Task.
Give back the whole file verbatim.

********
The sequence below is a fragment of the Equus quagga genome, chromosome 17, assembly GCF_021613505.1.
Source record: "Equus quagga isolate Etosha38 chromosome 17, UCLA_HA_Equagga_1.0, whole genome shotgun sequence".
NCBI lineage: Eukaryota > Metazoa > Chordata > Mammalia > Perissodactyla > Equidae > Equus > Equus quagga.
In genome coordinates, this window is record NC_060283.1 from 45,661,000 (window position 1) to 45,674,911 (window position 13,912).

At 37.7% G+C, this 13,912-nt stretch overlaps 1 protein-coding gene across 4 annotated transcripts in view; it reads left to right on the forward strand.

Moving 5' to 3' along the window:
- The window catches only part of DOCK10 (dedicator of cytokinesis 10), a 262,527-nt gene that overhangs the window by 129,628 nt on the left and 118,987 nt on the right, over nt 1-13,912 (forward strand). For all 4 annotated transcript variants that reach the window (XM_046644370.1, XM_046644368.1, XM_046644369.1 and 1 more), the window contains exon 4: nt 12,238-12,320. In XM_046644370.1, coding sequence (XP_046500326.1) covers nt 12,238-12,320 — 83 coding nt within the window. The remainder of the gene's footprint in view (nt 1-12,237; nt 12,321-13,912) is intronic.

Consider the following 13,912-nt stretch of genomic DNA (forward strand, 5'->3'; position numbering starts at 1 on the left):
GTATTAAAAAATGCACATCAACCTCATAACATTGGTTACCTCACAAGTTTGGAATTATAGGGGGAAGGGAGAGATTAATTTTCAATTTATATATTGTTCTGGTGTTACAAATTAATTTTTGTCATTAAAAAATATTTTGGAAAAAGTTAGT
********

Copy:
The sequence below is a fragment of the Equus quagga genome, chromosome 17, assembly GCF_021613505.1.
Source record: "Equus quagga isolate Etosha38 chromosome 17, UCLA_HA_Equagga_1.0, whole genome shotgun sequence".
NCBI lineage: Eukaryota > Metazoa > Chordata > Mammalia > Perissodactyla > Equidae > Equus > Equus quagga.
In genome coordinates, this window is record NC_060283.1 from 45,661,000 (window position 1) to 45,674,911 (window position 13,912).

At 37.7% G+C, this 13,912-nt stretch overlaps 1 protein-coding gene across 4 annotated transcripts in view; it reads left to right on the forward strand.

Moving 5' to 3' along the window:
- The window catches only part of DOCK10 (dedicator of cytokinesis 10), a 262,527-nt gene that overhangs the window by 129,628 nt on the left and 118,987 nt on the right, over nt 1-13,912 (forward strand). For all 4 annotated transcript variants that reach the window (XM_046644370.1, XM_046644368.1, XM_046644369.1 and 1 more), the window contains exon 4: nt 12,238-12,320. In XM_046644370.1, coding sequence (XP_046500326.1) covers nt 12,238-12,320 — 83 coding nt within the window. The remainder of the gene's footprint in view (nt 1-12,237; nt 12,321-13,912) is intronic.

Consider the following 13,912-nt stretch of genomic DNA (forward strand, 5'->3'; position numbering starts at 1 on the left):
GTATTAAAAAATGCACATCAACCTCATAACATTGGTTACCTCACAAGTTTGGAATTATAGGGGGAAGGGAGAGATTAATTTTCAATTTATATATTGTTCTGGTGTTACAAATTAATTTTTGTCATTAAAAAATATTTTGGAAAAAGTTAGT